ON 18TH October, a letter from Lloyd-Davies – a Prosiect Gwyrdd spokesman – repeats arguments Prosiect Gwyrdd use to justify its incinerator.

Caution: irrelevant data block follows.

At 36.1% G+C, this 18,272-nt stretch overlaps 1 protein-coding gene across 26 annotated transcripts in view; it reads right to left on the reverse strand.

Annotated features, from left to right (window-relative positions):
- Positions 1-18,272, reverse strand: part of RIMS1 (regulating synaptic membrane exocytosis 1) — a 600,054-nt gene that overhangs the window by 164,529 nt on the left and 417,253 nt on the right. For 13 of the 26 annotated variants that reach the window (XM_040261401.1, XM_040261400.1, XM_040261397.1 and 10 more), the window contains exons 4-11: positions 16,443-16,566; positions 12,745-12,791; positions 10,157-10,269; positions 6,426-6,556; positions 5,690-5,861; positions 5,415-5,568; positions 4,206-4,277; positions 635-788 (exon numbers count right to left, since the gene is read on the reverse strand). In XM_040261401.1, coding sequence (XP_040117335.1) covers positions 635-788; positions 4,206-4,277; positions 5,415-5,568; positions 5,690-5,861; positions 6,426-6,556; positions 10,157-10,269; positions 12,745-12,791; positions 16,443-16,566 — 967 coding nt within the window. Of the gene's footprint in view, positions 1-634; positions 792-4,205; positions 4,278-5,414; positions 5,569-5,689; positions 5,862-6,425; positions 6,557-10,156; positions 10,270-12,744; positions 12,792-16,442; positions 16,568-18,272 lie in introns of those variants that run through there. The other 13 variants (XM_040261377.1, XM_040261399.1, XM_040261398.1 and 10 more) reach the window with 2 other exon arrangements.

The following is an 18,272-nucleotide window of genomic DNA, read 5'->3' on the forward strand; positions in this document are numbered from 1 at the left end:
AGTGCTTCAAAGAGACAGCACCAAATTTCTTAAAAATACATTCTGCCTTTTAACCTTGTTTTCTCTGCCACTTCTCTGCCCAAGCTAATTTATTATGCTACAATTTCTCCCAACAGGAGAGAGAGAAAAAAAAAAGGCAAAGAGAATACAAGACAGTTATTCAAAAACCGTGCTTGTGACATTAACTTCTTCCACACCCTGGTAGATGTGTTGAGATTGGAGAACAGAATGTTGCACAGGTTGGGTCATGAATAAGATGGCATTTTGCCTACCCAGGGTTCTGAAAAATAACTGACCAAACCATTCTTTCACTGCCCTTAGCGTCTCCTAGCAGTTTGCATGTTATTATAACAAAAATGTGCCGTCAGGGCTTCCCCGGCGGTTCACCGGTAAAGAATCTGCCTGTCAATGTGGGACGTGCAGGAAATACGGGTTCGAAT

He says incineration won’t inhibit recycling. Common sense indicates otherwise. DEFRA Municipal Waste statistics in 2010 showed none of the top five UK incinerator authorities ranked in the top 100 recycling authorities. He claims incinerators will only burn non-recyclable waste. But Wales’s 70 per cent recycling targets are not due to be reached until 2025. Incinerators will burn recyclables at least until then and can, besides, burn recyclables in commercial and industrial waste. When Mr Lloyd-Davies says incineration has ‘an environmental benefit by moving away from landfill,’ is he implying only incinerators can divert waste from landfill? And on the subject of landfill, is he aware burning, as opposed to burying, non-recycled plastics produces a host of toxic substances? Modern incinerators recently breaching their emission limits include plants at Dundee, Hanford (Staffs), Bolton, Nottingham, Stoke, Sheffield, Grimsby, Coventry, Wolverhampton and Dudley, the latter two with more than 50 emission breaches each in 2006. In the USA, one of the incinerator companies shortlisted by Prosiect Gwyrdd, Covanta, was reported in 2009 to have been fined hundreds of thousands of dollars for emitting cancer-causing chemicals. They were fined again for breaches in 2010. With regard to UK breaches, they relate only to substances and particles capable of being measured and are measured. Fine and ultra-fine particulates are not efficiently captured by incinerator filters and difficult, if not impossible, to accurately detect and monitor. Rod Walters, Avenue Crescent, Abergavenny